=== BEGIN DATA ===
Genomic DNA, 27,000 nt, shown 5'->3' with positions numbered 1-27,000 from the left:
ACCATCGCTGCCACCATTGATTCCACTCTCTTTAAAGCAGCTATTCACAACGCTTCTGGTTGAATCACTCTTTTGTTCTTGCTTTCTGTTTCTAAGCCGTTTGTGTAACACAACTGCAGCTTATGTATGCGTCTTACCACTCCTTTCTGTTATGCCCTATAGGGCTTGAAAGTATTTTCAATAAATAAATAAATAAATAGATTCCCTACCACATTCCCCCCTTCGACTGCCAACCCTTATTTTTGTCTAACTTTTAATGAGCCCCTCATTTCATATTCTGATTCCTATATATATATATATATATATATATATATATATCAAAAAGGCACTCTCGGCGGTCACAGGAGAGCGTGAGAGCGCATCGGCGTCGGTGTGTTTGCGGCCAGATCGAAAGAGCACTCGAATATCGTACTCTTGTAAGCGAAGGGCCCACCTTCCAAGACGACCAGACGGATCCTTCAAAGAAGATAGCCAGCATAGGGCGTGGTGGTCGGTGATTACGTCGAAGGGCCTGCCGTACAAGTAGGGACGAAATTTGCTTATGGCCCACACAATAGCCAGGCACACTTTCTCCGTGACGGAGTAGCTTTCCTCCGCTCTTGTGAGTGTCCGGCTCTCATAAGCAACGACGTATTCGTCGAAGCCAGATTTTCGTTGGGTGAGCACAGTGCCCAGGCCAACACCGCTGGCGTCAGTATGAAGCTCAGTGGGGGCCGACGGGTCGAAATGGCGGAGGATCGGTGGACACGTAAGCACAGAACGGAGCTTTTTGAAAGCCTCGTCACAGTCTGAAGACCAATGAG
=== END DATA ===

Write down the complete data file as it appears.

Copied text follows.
Genomic DNA, 27,000 nt, shown 5'->3' with positions numbered 1-27,000 from the left:
ACCATCGCTGCCACCATTGATTCCACTCTCTTTAAAGCAGCTATTCACAACGCTTCTGGTTGAATCACTCTTTTGTTCTTGCTTTCTGTTTCTAAGCCGTTTGTGTAACACAACTGCAGCTTATGTATGCGTCTTACCACTCCTTTCTGTTATGCCCTATAGGGCTTGAAAGTATTTTCAATAAATAAATAAATAAATAGATTCCCTACCACATTCCCCCCTTCGACTGCCAACCCTTATTTTTGTCTAACTTTTAATGAGCCCCTCATTTCATATTCTGATTCCTATATATATATATATATATATATATATATATATCAAAAAGGCACTCTCGGCGGTCACAGGAGAGCGTGAGAGCGCATCGGCGTCGGTGTGTTTGCGGCCAGATCGAAAGAGCACTCGAATATCGTACTCTTGTAAGCGAAGGGCCCACCTTCCAAGACGACCAGACGGATCCTTCAAAGAAGATAGCCAGCATAGGGCGTGGTGGTCGGTGATTACGTCGAAGGGCCTGCCGTACAAGTAGGGACGAAATTTGCTTATGGCCCACACAATAGCCAGGCACACTTTCTCCGTGACGGAGTAGCTTTCCTCCGCTCTTGTGAGTGTCCGGCTCTCATAAGCAACGACGTATTCGTCGAAGCCAGATTTTCGTTGGGTGAGCACAGTGCCCAGGCCAACACCGCTGGCGTCAGTATGAAGCTCAGTGGGGGCCGACGGGTCGAAATGGCGGAGGATCGGTGGACACGTAAGCACAGAACGGAGCTTTTTGAAAGCCTCGTCACAGTCTGAAGACCAATGAG